One of my favorite stories is how Newman’s mother comes to faith through a book a friend had given her—a book Newman had given his mom years before that went unread and unappreciated. What was it Jesus said about the prophet’s honor at home? But the joy of his mother’s conversion overshadows the irony, for both Newman and the reader. Perhaps the best parts of the book are Newman’s willingness to be self-depreciating about his personal attempts in witnessing.

Biblical Understanding

But there is more in that than Newman’s humble heart. Newman has a solid grasp of biblical truth about evangelism: God is the focus above self, and the gospel above pragmatics. I especially appreciated Newman’s clear statements underscoring the exclusive claims of Jesus, as well as his calls for Christians to be wary of sacrificing truth on the altar of cultural relevance.

Because of Newman’s biblical understanding of evangelism he is able to deal with issues beyond family evangelism, such as applying grace to any believer who experiences guilt in evangelism.


I have one minor quibble. For all the scriptural insights about the gospel and deeply touching stories of sharing the gospel, it would have been helpful to spend a bit more time in explaining the gospel. The author would not need to say much more than, “the gospel is the message from God that leads us into salvation and that message is crystallized, or distilled in this outline . . .” and then explain a brief summary about God’s character, our condition, Christ work, and our response.

Newman does refer to the gospel outline “creation, fall, redemption, and consummation,” which is fine. But in this age when the gospel is so assumed and evangelism so programmatic it’s good to have the gospel clearly spelled out, something the author calls for himself.

He says, “We learn from Paul that we cannot preach the gospel of Jesus without the doctrine of God, or the cross without the creation, or salvation without judgment” (83). To this I give a hearty amen. It’s just that I’m not sure that it would be clear to a non-Christian who read the book about how to become a Christian. Or, perhaps more in line with Newman’s audience, that after reading this book a new Christian would be able to clearly articulate the gospel in an evangelistic conversation. Perhaps there is more of a problem with our culture of evangelism than the book. I’m certainly not saying that the gospel isn’t contained throughout the book—it is. I’m making, after all, a minor quibble.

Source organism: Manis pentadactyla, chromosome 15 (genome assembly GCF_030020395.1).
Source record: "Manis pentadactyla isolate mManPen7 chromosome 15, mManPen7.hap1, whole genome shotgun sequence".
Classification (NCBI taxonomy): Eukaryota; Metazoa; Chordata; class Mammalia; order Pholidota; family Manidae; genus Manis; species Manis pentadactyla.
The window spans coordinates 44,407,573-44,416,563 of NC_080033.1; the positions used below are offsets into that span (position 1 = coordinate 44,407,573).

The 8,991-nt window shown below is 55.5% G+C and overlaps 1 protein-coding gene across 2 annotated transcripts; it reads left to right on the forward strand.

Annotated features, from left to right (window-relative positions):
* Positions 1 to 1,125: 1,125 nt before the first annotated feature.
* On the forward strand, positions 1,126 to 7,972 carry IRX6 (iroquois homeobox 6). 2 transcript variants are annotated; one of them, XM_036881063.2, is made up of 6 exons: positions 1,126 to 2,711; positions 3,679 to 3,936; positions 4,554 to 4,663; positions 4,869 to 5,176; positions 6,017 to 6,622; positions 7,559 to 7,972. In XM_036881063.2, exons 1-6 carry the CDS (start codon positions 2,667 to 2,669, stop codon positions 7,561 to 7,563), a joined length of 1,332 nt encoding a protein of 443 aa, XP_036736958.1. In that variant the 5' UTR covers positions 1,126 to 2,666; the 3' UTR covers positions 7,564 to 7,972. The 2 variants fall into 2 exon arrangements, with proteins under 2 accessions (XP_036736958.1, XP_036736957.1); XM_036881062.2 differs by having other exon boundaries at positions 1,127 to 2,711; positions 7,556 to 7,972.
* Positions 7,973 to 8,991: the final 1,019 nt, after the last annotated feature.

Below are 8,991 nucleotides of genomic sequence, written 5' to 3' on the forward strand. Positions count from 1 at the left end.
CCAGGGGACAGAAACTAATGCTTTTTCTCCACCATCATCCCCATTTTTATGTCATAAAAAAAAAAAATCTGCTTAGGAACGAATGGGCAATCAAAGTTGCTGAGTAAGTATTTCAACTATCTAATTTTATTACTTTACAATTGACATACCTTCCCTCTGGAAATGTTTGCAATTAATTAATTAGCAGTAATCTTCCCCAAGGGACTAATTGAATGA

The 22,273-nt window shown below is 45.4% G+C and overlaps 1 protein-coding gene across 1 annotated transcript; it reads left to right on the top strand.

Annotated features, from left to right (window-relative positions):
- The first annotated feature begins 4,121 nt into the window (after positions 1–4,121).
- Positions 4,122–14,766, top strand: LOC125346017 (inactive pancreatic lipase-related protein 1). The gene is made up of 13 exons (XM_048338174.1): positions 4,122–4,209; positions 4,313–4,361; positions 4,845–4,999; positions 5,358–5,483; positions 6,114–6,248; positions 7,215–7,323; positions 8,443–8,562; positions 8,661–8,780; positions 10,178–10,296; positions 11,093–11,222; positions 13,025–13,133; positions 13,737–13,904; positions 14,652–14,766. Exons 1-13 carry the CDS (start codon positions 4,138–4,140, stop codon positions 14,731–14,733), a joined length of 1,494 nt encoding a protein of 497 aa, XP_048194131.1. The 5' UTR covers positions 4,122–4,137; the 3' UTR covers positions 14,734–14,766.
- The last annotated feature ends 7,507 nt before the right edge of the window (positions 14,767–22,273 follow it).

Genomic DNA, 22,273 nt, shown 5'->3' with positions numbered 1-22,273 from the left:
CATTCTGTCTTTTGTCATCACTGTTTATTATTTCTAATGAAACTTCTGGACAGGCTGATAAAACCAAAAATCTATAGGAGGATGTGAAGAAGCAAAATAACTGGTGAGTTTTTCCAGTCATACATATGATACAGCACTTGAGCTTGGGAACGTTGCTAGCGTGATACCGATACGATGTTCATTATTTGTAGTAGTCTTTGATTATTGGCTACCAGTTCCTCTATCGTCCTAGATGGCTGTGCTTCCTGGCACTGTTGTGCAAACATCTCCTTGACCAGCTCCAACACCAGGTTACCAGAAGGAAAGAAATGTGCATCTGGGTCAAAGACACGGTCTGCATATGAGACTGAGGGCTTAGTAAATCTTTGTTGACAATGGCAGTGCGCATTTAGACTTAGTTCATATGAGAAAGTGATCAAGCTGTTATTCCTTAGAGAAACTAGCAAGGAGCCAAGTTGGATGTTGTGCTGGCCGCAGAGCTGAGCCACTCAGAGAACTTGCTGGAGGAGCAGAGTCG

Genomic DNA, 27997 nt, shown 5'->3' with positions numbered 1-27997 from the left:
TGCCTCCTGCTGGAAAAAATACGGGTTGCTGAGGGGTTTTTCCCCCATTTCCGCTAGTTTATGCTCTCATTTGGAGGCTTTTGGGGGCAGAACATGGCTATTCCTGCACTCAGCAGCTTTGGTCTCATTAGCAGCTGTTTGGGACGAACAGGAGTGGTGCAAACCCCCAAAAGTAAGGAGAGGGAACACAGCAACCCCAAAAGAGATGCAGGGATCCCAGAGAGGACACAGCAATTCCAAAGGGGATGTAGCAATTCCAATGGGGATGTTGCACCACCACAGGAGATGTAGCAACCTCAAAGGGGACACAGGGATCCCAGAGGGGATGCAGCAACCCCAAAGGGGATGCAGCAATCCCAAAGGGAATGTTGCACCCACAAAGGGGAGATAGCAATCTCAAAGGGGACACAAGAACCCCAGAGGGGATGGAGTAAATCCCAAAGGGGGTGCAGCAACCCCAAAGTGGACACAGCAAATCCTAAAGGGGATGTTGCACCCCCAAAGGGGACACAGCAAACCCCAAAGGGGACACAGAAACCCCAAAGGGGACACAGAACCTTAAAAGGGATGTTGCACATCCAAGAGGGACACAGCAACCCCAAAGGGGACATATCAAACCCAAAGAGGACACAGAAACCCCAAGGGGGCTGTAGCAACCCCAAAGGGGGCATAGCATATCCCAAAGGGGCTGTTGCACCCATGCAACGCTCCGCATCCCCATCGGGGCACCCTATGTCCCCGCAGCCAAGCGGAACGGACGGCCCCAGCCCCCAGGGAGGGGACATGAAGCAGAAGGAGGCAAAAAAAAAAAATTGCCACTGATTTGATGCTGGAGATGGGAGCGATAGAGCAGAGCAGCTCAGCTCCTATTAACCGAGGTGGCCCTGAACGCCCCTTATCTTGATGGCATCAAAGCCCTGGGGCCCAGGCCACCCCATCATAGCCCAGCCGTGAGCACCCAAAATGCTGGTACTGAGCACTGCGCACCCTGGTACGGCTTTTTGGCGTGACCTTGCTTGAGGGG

Newman has written an engaging book filled with wisdom and light. It’s a book that would be helpful for new Christians, for, as Newman points out, our first attempts at evangelism are often with those closest to us. It’s also a book for older Christians who might feel stymied in their attempts to share their faith with family. Then again, it’s a book for any believer who desires to speak of the love of God shown to repentant sinners who put their faith in the finished work of Christ on the cross.

J. Mack Stiles

Mack is the director of Messenger Ministries Inc., a think tank working to develop healthy missions. He and his wife, Leeann, have traveled and lived many places before landing in Erbil, Iraq, in July 2017, including 15 years in Dubai, UAE. Up until recently, he was the pastor of Erbil International Baptist Church. Mack resides in Louisville and is a member of Third Avenue Baptist Church.